The init() constructor function takes three structs as arguments: one that contains the universal application settings that are the same regardless of environment, one that contains the application configuration settings for my local/development environment, and one that contains the configuration settings specific to my remote/production environment. The universal settings are copied into the "config" struct in the variables scope, and then a call is made out to the determineEnvironment() function to determine the current application environment. The determineEnvironment() function uses the cgi.cf_template_path to determine if the current ColdFusion template is running on a Macintosh system (my work laptop is a Mac) and returns the name of the constructor argument that should be used to populate the rest of the "config" struct. The getConfig() function provides a means of retrieving the value of a configuration setting, while the setConfig() function allows you to change a configuration setting.
So populating this appConfig object with the correct application configuration settings is simply a matter of providing the three different configuration structs into the init() constructor argument. That's where ColdSpring comes into play: ColdSpring is ideal for managing and documenting the data and objects that need to be injected into singleton objects. Here is an example ColdSpring bean definition (within a ColdSpring.xml file) for the appConfig object:
<bean id="appConfig" class="myApp.model.csBeans.appConfig"> <constructor-arg name="universalSettings"> <map> <entry key="ds"><value>myDatasource</value></entry> <entry key="appName"><value>myApp</value></entry> <entry key="approot"><value>/myApp</value></entry> </map> </constructor-arg> <constructor-arg name="localSettings"> <map> <entry key="locale"><value>local</value></entry> <entry key="emailNotification"><value>false</value></entry> <entry key="uploadDirectory"><value>/Users/Brian/Websites/myApp/fileRepo/</value></entry> </map> </constructor-arg> <constructor-arg name="remoteSettings"> <map> <entry key="locale"><value>remote</value></entry> <entry key="emailNotification"><value>true</value></entry> <entry key="errorSenderName"><value>myApp System</value></entry> <entry key="errorSenderEmail"><value>myApp@domain.org</value></entry> <entry key="errorDefaultSubject"><value>An error has occurred in the myApp system</value></entry> <entry key="uploadDirectory"><value>/wwwroot/myApp/uploadedFiles/</value></entry> </map> </constructor-arg> </bean>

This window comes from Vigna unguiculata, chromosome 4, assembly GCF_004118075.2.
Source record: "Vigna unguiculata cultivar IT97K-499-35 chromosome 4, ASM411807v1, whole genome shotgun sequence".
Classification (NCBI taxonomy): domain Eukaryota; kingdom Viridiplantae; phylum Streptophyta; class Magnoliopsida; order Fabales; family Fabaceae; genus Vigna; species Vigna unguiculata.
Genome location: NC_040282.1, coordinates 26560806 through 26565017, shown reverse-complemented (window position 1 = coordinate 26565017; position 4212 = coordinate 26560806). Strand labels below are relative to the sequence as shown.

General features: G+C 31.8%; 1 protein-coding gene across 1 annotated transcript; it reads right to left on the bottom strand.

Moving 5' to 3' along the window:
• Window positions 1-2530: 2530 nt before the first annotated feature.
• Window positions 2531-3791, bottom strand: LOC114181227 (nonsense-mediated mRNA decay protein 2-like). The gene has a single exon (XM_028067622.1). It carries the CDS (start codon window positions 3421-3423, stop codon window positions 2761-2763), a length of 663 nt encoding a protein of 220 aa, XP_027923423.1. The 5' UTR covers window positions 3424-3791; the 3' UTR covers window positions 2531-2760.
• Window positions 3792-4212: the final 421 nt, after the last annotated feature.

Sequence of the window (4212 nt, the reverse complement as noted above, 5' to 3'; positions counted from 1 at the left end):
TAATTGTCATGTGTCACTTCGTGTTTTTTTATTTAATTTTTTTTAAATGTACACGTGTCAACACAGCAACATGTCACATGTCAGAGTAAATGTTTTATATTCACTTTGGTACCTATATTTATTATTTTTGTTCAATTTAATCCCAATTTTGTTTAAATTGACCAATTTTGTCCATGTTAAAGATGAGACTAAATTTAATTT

As you can see, the ColdSpring bean definition contains three <constructor-arg> XML blocks, one for each argument to be passed into the appConfig.cfc during instantiation, and each constructor argument contains a <map> XML block that defines the struct variable for that argument.
What's the advantage of defining these settings in ColdSpring? Once the appConfig object is defined as a ColdSpring bean, I can inject an appConfig bean into any other singleton bean object I define in ColdSpring or retrieve appConfig from the ColdSpring beanFactory object (which is usually instantiated during application startup). Plus, Model-Glue makes it very easy to inject ColdSpring beans into any of your controller objects simply by passing a list of ColdSpring bean names into a "beans" attribute in either the controller's <cfcontroller> tag or the starting <controller> tag of the controller's XML block in the ModelGlue.xml file of the application (see the "How to Use Bean Injection" page on Model-Glue documentation site for more details on that). And it makes sense to put my application configuration settings alongside the Model-Glue configuration settings in ColdSpring so there's only one file I need to refer to for my configuration data.
The end result? I end up with an appConfig object containing the correct application settings for the current environment that my code can retrieve variable settings from whenever a function's behavior is dependent upon the application environment.
This technique I've just outlined works for me because I'm a solo developer with only two application environments, a simple way of determining which environment an application is running in, and usually only a small number of environment-specific app settings to deal with. If you're working in a team or with multiple application environments, you made need a more robust approach. One option you might want to consider is the Environment Config project on RIAForge.org. The project also lets you leverage ColdSpring to define environment-specific variables, but it provides more options for distinguishing between different application environments and more flexibility in how you structure and retrieve your application configuration information. It's still in beta at the moment, but it looks promising.
Published at DZone with permission of Brian Swartzfager , DZone MVB. See the original article here.